Monday, June 27, 2005

Something about Hillary

What is it about the new anti-Hillary book that conservatives don’t like? Its seaminess? Its preposterous claims? Its obvious bias? These things have never bothered the conservative punditocracy before in any of the dozens of books written attacking Bill and Hillary, at least not anywhere close to the degree of the current book.

It is possible that this kind of sensationalism has jumped the shark, that people of all political stripes are simply tired of it. That would be nice, but I doubt it. In any case, the book has to actually flop before we can pronounce the genre dead, and today it’s #7 on Amazon.

There is something about Hillary, though, that mysteriously deflects frontal attacks of this kind. She is many things to too many people, some good, some bad, and that makes sliming her harder than you’d think. It’s a positive feedback response: Hit her hard enough and the resulting earsplitting cultural noise will fry your brain. Remember that Rick Lazio tried various attacks in her 2000 Senate race and it helped her. David Brock was a conservative journalist/hit man until he tried to write an anti-Hillary book – then switched sides.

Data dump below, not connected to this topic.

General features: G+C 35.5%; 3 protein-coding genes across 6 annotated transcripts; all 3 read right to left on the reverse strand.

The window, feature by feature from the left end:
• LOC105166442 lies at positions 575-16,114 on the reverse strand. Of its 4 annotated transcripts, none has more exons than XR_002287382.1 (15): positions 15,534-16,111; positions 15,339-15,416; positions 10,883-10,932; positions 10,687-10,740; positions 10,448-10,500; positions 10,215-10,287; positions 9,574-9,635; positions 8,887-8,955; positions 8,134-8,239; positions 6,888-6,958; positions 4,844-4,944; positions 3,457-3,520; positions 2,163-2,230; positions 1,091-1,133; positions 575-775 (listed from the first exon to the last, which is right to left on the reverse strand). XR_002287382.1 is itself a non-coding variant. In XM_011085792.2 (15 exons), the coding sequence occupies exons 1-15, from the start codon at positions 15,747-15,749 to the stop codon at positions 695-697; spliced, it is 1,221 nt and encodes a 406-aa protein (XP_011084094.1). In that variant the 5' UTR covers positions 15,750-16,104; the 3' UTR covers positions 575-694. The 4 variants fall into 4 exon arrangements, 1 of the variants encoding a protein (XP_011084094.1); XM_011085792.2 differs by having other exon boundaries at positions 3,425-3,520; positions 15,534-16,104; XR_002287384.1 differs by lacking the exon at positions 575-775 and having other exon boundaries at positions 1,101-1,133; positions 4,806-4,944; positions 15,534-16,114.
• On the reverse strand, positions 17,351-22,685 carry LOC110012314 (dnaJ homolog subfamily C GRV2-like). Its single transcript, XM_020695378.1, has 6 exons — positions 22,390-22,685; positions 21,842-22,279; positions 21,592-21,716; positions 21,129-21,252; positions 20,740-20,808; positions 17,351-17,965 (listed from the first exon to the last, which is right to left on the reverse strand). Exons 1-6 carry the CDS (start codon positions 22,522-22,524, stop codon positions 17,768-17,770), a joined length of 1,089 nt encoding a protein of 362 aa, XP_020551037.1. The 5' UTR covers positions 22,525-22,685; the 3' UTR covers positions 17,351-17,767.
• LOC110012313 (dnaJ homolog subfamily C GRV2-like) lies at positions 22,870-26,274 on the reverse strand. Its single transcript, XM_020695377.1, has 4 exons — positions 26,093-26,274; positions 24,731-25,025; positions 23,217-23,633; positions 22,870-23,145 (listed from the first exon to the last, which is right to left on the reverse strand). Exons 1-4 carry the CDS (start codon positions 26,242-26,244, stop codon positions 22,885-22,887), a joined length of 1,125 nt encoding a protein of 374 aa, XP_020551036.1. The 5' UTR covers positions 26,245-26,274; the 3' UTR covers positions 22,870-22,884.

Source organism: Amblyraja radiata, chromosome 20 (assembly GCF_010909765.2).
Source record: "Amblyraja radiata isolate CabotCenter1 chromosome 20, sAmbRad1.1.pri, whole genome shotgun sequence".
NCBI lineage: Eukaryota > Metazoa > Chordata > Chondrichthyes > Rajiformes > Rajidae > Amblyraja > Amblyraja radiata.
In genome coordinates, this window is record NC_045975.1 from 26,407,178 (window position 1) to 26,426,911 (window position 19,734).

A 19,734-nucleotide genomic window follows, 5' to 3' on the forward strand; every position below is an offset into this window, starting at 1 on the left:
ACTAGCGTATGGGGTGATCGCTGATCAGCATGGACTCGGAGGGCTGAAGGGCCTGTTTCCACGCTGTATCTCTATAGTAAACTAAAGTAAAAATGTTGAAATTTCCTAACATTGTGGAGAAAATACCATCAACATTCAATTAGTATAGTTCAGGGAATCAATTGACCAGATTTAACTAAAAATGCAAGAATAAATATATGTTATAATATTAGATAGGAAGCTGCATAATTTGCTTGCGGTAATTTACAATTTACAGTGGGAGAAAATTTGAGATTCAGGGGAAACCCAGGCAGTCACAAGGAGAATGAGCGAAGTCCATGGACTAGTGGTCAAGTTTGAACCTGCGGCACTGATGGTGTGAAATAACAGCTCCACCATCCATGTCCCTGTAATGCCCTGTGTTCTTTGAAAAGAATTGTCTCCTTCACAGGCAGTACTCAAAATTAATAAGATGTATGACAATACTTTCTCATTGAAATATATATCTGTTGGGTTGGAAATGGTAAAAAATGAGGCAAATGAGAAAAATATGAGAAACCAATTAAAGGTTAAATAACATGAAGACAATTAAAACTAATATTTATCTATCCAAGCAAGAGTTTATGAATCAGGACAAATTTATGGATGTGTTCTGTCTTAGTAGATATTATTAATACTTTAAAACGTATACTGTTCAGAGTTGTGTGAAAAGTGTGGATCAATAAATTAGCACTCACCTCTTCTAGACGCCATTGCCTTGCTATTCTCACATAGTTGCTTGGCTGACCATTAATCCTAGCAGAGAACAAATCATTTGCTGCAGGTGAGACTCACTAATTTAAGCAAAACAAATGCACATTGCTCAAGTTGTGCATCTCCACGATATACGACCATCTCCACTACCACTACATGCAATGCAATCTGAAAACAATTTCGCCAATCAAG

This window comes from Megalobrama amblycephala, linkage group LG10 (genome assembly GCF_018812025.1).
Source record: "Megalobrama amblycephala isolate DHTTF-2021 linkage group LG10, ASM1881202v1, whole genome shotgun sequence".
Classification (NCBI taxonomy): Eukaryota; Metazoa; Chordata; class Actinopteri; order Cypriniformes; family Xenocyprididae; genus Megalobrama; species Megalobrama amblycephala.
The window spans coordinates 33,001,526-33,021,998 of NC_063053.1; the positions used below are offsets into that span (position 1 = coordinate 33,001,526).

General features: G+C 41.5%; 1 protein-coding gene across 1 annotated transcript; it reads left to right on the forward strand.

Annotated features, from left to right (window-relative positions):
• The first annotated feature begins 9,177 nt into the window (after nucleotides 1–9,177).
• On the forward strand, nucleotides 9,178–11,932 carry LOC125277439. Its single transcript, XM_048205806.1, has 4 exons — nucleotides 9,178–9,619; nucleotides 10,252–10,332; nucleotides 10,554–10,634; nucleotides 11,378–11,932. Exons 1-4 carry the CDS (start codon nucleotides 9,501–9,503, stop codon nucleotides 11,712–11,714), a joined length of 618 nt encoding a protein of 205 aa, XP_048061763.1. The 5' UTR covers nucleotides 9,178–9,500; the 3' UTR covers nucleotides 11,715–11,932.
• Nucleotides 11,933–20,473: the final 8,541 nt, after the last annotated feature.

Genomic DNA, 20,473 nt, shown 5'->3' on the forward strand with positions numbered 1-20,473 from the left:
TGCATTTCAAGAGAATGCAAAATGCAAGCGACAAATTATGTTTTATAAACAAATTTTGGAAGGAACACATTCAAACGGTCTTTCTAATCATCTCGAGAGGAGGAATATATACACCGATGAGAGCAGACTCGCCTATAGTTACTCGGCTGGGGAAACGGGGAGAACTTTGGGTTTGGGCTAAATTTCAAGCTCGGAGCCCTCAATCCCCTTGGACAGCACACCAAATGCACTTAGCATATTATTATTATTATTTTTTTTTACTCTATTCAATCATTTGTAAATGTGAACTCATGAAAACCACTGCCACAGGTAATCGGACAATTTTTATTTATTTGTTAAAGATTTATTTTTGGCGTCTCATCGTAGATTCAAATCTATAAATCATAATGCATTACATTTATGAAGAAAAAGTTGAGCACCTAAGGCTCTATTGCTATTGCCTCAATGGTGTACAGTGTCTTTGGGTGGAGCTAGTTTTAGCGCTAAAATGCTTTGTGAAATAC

Bill drove conservatives nuts in part because of his protean ease as a politician. He could mold his persona at will, be anything to anybody. But Hillary has had to suffer and work to win support, and this struggle has played out in the public eye. She really was a victim of a bad marriage who has moved past it. She has worked for votes and won them. She is a good politician, but the mask doesn’t quite fit. This is not Bushian “authenticity” – that brush-clearin’, nucular-pronouncin’, thinkin’ ‘bout Iraq every day, every day kind of persona. But even more so than Bill Clinton, Bush glided his way to the top. In 2008, Hillary’s more workmanlike brand of authenticity could have more endurance than most people think.